Boxes, Whiskers, and Outliers

Last week we looked at one way to display data, the stem-and-leaf plot. This time, we’ll look at a very different one, the box-and-whisker plot, which summarizes the data more broadly.

Stems, Leaves, and Data

It’s been a while since we’ve written about statistics, so I want to start a short series about that. Here, we’ll look into stem-and-leaf plots (also called stemplots).

One Mode, No Modes, Many Modes

I’ll close this series on averages with a quick look at the mode. Unlike the other “averages”, this doesn’t always exist, and when it is, it is not always unique. In fact, as we’ll see, sometimes we can’t be sure whether there is no mode, or many modes. How do we handle these odd cases? …

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Four Kinds of “Mean”

Last week, we looked at exactly what the mean is, referring specifically to the arithmetic mean, the one we first learn as the “average”. But just as we previously saw that there are several things called “average” (mean, median, mode), there are in fact several different kinds of “mean”. We’ll look here at the arithmetic, …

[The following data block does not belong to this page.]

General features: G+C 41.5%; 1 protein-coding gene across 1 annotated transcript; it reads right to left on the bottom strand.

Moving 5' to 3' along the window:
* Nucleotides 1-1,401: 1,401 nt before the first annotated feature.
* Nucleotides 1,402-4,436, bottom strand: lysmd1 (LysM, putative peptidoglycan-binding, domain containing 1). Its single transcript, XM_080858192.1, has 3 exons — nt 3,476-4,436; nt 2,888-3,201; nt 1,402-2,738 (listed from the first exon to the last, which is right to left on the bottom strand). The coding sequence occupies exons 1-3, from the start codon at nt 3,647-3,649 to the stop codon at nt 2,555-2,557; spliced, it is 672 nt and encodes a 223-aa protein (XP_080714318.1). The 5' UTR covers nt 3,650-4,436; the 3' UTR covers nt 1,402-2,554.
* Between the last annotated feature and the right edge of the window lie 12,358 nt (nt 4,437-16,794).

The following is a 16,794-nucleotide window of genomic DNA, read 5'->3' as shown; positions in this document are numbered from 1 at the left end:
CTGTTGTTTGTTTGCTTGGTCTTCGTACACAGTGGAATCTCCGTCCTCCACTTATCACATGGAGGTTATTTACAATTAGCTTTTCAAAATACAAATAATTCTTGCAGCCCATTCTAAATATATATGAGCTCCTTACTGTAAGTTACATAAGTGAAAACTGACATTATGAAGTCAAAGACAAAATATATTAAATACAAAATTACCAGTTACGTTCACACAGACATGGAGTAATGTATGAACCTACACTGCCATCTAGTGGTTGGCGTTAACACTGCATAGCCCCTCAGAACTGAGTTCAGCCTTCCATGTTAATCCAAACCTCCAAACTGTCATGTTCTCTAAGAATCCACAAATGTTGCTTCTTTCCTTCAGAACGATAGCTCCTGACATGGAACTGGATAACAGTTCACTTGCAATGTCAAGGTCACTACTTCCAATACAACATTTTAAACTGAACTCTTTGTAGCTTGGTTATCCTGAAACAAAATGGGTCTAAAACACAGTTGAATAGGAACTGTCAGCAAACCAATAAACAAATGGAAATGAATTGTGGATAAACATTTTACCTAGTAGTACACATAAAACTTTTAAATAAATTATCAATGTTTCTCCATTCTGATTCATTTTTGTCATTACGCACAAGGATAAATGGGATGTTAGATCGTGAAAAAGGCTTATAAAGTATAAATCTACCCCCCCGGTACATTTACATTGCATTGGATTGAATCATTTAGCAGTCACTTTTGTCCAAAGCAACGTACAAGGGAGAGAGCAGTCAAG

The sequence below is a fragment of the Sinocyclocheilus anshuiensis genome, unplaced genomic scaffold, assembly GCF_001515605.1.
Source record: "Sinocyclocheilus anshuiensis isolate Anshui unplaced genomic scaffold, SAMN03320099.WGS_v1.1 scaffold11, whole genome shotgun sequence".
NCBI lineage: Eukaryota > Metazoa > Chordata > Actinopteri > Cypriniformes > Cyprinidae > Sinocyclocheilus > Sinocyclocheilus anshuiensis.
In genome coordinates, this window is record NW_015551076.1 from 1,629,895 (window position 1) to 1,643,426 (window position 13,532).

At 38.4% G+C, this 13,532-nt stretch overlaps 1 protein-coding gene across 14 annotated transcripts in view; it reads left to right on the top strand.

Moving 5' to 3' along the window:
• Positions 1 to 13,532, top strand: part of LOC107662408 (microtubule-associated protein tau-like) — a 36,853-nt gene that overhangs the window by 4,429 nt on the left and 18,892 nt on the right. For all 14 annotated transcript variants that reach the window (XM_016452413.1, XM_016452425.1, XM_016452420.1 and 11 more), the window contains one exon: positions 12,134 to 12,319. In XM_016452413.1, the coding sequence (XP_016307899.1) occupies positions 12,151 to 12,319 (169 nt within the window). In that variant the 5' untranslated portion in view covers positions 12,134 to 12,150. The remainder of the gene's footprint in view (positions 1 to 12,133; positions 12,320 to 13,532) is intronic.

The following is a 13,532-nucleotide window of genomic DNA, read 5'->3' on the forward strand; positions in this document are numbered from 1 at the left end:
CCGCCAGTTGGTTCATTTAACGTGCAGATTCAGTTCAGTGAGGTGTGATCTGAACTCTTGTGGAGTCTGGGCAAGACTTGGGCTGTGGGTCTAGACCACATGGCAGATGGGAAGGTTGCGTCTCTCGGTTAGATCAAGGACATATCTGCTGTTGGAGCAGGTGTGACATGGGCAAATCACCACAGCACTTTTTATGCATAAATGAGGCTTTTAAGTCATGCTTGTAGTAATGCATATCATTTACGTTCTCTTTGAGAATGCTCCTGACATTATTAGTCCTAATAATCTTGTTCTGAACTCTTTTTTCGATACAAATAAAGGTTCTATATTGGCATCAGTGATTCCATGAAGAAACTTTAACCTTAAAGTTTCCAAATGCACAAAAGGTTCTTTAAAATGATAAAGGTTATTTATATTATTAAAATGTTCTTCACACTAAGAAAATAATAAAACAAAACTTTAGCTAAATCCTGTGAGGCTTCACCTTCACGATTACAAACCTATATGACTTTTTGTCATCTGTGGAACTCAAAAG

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Making the Mean More Meaningful

Last week, we started a series on averages, looking at a common list of three kinds of average: the mean, median, and mode. This time, we’ll focus in on the (arithmetic) mean, thinking about why it is appropriate for many applications; that will lead into next week’s discussion of when other kinds of mean are …

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Three Kinds of “Average”

There are three different statistics that are commonly taught as “averages”, or “measures of central tendency”, of a set of numbers: mean, median, and mode. (There are others as well, which we will get to later.) What are they? How do they differ? How do you use them? We’ll look into questions like these as …

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Normal Approximation … or Not?

(A new question of the week) A recent question (from May) about approximating the binomial distribution with the normal distribution led to some (accidental and otherwise) insights about the method. I have to solve this problem: A manufacturing company uses an acceptance scheme on items from a production line before they are shipped. The plan …

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Bayes and Virus Testing

News about testing for viruses has reminded me of a couple problems that I linked to some time ago, but never dealt with directly. The question is, given data such as the result of a (fallible) blood or swab test, how sure can we be of the results? The answer is sometimes surprising. False positives …

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